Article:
Review: ‘Superheroes’

A so-so study of obsessive do-gooders who patrol their city streets in costume.

Swooping in as a docu corollary to James Gunn’s caped-vigilante comedy “Super,” “Superheroes” is a so-so study of obsessive do-gooders who patrol their city streets in costume. Average Joes with hand-stitched getups and names such as Dark Guardian and Mr. Xtreme appear reasonably entertaining, though the pic lets them down by promising a level of real-life action they can’t deliver. Eventually director Michael Barnett gets around to acknowledging that his superheroes mainly serve and protect the homeless with care packages, but not before an hour in which purported crime drama occurs offscreen or in comicstrips come to life.

The psychologies of the “RLSH” — real-life superheroes — are periodically sketched by Cambridge shrink and author Robin Rosenberg, while Marvel Comics kingpin Stan Lee expresses repeated concern for caped crusaders whose actual powers remain alarmingly limited. The titular watchdogs, humorously outfitted, include San Diego’s pudgy Mr. Xtreme; mono-monikered Zimmer, who dares to run atop buildings in Brooklyn; and Master Legend, who heads Orlando’s Team Justice group and believes he’s on a mission from God. The well-shot docu’s best scene has these and other superheroes showing off their distinctly low-tech weapons and toys.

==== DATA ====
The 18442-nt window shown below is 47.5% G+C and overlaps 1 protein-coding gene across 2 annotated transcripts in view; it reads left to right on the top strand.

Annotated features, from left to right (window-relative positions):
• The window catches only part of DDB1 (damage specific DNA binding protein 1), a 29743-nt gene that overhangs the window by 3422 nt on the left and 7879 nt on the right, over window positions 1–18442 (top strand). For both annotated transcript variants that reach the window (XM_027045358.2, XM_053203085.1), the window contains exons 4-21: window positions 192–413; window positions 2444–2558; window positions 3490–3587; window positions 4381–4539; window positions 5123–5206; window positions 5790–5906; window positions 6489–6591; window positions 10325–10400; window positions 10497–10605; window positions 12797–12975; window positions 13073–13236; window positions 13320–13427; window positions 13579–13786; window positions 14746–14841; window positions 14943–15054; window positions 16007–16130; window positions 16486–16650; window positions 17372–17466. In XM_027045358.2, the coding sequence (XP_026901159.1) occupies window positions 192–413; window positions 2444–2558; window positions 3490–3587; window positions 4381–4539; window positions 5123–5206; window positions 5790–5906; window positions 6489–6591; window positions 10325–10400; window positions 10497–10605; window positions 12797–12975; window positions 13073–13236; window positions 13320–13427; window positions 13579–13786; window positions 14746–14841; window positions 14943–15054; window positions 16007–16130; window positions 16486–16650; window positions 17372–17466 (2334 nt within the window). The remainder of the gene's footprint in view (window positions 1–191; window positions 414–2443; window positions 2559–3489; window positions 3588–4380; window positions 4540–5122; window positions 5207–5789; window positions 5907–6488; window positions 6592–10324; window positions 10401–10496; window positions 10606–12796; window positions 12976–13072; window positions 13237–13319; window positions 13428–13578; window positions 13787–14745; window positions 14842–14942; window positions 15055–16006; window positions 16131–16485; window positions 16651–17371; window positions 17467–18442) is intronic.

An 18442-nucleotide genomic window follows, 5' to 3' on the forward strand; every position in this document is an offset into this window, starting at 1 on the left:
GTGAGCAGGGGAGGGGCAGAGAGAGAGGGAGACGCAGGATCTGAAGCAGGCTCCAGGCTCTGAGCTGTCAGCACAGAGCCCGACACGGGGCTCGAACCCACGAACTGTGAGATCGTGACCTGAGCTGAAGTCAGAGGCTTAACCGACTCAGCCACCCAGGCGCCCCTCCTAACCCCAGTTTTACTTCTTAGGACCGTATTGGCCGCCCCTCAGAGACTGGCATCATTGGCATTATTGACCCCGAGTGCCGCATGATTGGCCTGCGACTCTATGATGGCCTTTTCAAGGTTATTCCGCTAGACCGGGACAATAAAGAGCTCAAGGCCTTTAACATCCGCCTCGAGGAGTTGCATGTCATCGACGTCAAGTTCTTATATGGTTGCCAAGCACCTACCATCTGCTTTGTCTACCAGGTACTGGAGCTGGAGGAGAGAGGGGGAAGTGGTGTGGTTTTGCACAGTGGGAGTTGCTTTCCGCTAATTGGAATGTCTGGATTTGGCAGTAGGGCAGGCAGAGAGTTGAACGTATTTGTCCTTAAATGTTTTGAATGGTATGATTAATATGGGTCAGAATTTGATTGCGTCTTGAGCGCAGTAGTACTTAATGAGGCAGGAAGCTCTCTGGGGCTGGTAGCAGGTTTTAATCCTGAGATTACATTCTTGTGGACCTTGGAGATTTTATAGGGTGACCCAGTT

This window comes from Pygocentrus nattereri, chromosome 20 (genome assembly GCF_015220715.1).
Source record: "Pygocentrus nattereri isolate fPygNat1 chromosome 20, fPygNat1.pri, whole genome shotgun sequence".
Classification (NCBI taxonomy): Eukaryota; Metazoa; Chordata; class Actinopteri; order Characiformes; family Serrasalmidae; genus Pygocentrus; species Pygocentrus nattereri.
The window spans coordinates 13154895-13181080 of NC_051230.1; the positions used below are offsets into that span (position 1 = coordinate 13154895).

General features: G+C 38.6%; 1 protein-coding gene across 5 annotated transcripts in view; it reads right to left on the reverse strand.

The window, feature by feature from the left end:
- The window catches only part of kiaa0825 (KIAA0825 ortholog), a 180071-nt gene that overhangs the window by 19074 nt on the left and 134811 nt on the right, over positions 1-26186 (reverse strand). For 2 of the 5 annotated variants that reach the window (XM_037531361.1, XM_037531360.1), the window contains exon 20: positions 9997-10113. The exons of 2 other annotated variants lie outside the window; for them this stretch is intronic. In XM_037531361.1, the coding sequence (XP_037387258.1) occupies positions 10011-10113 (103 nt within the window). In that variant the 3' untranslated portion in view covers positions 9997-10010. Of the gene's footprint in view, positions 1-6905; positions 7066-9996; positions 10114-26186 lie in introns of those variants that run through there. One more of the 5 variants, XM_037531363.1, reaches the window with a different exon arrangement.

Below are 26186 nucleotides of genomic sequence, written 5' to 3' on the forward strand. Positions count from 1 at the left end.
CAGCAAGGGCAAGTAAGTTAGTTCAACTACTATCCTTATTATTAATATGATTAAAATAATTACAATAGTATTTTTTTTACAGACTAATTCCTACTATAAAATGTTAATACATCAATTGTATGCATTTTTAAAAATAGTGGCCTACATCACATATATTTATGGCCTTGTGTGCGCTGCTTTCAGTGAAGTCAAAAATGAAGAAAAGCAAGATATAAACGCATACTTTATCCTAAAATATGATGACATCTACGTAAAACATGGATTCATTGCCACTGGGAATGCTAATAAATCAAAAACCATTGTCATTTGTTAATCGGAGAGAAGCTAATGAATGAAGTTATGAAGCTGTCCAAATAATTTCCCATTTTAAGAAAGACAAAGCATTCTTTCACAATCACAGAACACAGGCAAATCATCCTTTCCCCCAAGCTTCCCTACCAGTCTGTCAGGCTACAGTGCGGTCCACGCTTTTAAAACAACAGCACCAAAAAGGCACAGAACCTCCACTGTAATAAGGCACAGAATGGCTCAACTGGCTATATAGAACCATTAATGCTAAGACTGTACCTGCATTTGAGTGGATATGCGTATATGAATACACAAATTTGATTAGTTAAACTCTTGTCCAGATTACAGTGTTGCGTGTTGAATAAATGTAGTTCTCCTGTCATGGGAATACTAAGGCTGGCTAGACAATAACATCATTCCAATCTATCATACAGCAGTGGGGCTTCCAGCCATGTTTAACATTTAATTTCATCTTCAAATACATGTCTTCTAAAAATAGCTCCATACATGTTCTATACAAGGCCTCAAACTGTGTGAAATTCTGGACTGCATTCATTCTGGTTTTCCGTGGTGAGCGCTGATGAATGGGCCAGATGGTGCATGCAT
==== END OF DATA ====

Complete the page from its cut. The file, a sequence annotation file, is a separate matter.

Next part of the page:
A Theodore James production in association with Freestyle Filmworks, O'Malley Creadon Prods. Produced by Theodore James. Executive producers, Doug Blush, Patrick Creadon, Christine O'Malley. Directed by Michael Barnett. Written by Barnett, Theodore James.


Camera (color, HD), Barnett; editors, Doug Blush, Derek Boonstra, Jeff Chen; music, Ceiri Torjussen. Reviewed on DVD, Park City, Jan. 28, 2011. (In Slamdance Film Festival -- competing.) Running time: 82 MIN.


Mr. Xtreme, Stan Lee, Zimmer, Master Legend, Dark Guardian, Robin Rosenberg, Andra Brown.

Filed Under:

Want to read more articles like this one? SUBSCRIBE TO VARIETY TODAY.
Post A Comment 0

Leave a Reply

No Comments

Comments are moderated. They may be edited for clarity and reprinting in whole or in part in Variety publications.

Fill in your details below or click an icon to log in: Logo

You are commenting using your account. Log Out / Change )

Twitter picture

You are commenting using your Twitter account. Log Out / Change )

Facebook photo

You are commenting using your Facebook account. Log Out / Change )

Google+ photo

You are commenting using your Google+ account. Log Out / Change )

Connecting to %s

More Film News from Variety